IT took a year-long sabbatical from his life in the US that turned into a 14-month extended stay, working in Glasgow, Fife and Shetland, for Fraser Taylor to realise his life has come full circle. And it feels pretty good.

The Glasgow School of Art-trained artist who was a member of The Cloth design group in the 1980s alongside Helen Manning, Brian Bolger and the late David Band, has spent the past 14 years working in America, where he is adjunct professor at the School of the Art Institute of Chicago.

The yearning to come home and work resulted in an exhibition last year at the Briggait in Glasgow, where he now has a studio and is based for several months of the year, and a new show opening on July 18 at House for an Art Lover.

It celebrates a re-connection with his homeland.

Bodies of Work features bold, colourful large-scale paintings created between 1990 and 2001 at his studio in London, as well as drawings from his spell spent in peaceful solitude, working in Shetland in 2013.

A limited edition suite of four digital prints, made in collaboration with Glasgow Print Studio, are available to buy, inspired by a visit to Florence to view Masaccio's Expulsion out of the Garden of Eden.

"Probably a lot of it has not been seen. It has been shown in different exhibitions all around the world but it's nice to have it contained within the one space," he says.

It opens up Fraser's work, which blurs the boundaries between fine art and design, to a whole new generation from those who remember his designs appearing on record covers of bands such as The Bluebells and Friends Again in the 1980s.

After receiving his Bachelor of Arts in printed textiles from GSA, Fraser continued his studies at the Royal College of Art (RCA) in London. It was there he set up The Cloth with fellow Scots David and Brian, alongside classmate Helen.

Their distinctive style graced the covers of records by Spandau Ballet, Altered Images and Aztec Camera, among others, and their large-scale textiles prints introduced them to the fashion world, going on to work with Calvin Klein and Bill Blass in New York, as well as Paul Smith and Betty Jackson in London.

"A lot of that came out of Glasgow because we were there in the late 70s and early 80s when the music scene was erupting," he remembers. "Although they weren't at art school they were our friends.

"Culturally things were so different. Your cultural connections were through socialising and going to bars. We made those connections before we moved to London.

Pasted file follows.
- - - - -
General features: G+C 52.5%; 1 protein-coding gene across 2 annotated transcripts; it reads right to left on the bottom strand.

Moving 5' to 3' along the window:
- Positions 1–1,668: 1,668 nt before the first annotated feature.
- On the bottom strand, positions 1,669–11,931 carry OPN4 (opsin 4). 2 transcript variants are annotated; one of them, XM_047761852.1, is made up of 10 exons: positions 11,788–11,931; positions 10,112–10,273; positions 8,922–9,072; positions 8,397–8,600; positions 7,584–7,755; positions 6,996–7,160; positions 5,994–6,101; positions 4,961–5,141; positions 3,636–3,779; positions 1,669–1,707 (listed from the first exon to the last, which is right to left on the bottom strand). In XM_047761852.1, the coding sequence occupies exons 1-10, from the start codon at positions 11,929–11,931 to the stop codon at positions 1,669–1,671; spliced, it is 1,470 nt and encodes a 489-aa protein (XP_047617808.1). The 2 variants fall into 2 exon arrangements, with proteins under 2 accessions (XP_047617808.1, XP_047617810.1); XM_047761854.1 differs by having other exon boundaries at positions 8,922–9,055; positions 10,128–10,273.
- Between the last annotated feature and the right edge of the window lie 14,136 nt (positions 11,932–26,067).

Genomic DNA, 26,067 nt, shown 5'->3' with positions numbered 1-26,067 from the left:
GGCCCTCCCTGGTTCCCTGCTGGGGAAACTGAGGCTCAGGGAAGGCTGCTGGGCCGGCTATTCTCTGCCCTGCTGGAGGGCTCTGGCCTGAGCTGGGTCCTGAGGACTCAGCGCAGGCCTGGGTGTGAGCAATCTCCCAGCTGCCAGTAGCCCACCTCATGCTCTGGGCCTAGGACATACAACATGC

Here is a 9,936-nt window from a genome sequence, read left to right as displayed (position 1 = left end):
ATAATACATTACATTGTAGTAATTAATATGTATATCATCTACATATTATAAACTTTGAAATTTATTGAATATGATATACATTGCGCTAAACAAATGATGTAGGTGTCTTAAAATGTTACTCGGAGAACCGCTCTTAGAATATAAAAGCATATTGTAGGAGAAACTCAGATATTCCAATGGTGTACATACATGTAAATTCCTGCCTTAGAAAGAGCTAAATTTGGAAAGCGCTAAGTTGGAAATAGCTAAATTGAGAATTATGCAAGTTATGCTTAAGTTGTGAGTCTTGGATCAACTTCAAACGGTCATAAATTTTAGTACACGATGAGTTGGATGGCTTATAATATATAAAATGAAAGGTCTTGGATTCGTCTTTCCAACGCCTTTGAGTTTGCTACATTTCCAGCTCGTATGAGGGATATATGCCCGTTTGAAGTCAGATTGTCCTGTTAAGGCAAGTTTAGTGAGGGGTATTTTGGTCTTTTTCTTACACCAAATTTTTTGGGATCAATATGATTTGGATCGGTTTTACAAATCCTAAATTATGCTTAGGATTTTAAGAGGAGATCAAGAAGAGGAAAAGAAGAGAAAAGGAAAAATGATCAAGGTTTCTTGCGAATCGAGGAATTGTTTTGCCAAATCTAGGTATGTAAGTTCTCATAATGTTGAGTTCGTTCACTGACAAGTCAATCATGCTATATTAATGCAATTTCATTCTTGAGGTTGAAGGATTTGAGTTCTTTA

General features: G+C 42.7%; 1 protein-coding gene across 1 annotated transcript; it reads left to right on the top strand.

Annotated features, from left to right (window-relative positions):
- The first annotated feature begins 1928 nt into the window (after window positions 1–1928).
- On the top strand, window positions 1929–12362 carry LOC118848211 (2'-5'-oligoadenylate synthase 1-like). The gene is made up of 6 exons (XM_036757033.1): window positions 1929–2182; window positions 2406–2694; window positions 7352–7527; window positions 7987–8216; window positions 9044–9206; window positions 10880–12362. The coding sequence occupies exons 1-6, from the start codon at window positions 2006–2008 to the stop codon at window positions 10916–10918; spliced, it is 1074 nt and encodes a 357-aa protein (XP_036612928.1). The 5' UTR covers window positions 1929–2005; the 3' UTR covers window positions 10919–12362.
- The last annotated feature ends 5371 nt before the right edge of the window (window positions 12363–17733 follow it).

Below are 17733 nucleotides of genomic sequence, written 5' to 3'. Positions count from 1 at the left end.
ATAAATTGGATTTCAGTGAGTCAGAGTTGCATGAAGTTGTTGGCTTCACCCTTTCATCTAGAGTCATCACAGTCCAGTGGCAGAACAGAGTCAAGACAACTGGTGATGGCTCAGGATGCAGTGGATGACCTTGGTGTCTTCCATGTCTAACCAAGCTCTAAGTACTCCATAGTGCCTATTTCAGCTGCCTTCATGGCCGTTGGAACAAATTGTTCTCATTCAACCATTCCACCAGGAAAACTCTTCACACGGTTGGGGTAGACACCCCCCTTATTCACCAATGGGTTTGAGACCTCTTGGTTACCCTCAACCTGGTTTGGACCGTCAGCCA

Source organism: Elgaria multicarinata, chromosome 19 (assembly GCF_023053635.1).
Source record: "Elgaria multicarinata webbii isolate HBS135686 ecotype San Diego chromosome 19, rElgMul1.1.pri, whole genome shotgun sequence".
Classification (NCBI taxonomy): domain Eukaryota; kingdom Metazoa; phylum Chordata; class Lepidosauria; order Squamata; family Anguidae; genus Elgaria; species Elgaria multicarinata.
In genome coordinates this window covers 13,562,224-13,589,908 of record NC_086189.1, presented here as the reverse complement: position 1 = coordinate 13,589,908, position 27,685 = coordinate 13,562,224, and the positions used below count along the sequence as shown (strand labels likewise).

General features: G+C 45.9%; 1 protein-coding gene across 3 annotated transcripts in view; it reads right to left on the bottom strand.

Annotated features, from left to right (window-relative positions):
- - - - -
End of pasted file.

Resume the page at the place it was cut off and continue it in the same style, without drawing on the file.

"It was really easy, we were networking but didn't realise that's what we were doing. We were just hanging about in a bar and they'd say, 'Do you want to do our record sleeve?"

The Cloth's work being picked up by the fashion world was unexpected, to say the least.

"We were swept away by it. It happened overnight. We didn't question it because we were young, we were all in debt and working in pubs. It was work: going to New York, going to Paris. We were 23, it was insane.

"We worked so hard, most of us slept for four hours a night. That was all we did, we had so much work on and there was so much socialising to do with all of it.

"When we were young we were very immersed in club culture. I feel that time in the fashion industry when print was so important and visible, we really hit it at the right time. That's gone now. We were really fortunate to have that experience."

Fraser has worked prolifically throughout his career, with exhibitions across the globe, from Paris, Madrid and Sydney to Tokyo, New York and Los Angeles.

His work changed dramatically after the events of 9/11 when his response to the terrorist attack was to stop using colour, a practice that continued for another 10 years.

"It was the second day of my new job when 9/11 happened and downtown Chicago was evacuated because they thought we were going to be the next target. It was a very dramatic experience," he reflects.

"It was pretty horrific; the whole of downtown Chicago was closed for a couple of days. I had a show coming up in Los Angeles and was in my studio churning out these paintings I was very familiar with and I just had to stop in my tracks.

" I felt it was such a profound world event and such a violent act, that my work changed. I started working with black and white, black particularly in an emotional and physical way."

The sabbatical in Scotland brought a burst of colour back to Fraser's work. Inspired by the rolling hills and raw, powerful landscapes, he was reinvigorated.

Some of those drawings will be on show at House for an Art Lover.

His real epiphany moment came when he unpacked artwork that been in storage in London since 2001, when he left for Chicago. Sketchbooks and textiles from his time at GSA and RCA provided an archive of his work from that pivotal period of his life.

"It made me recognise that a lot of the drawings, the subject matter and the physical way I am drawing now were very similar to the way I was doing it back in those days," he says.

"There was something full circle about the whole experience. I didn't anticipate that. It slightly surprised me and alarmed me but then I thought, 'That's OK'."

That work has now been donated to GSA: yet another homecoming for Fraser's artwork.

Fraser Taylor: Bodies of Work, runs at Studio Pavilion, House for an Art Lover, Glasgow, from July 18 to August 30.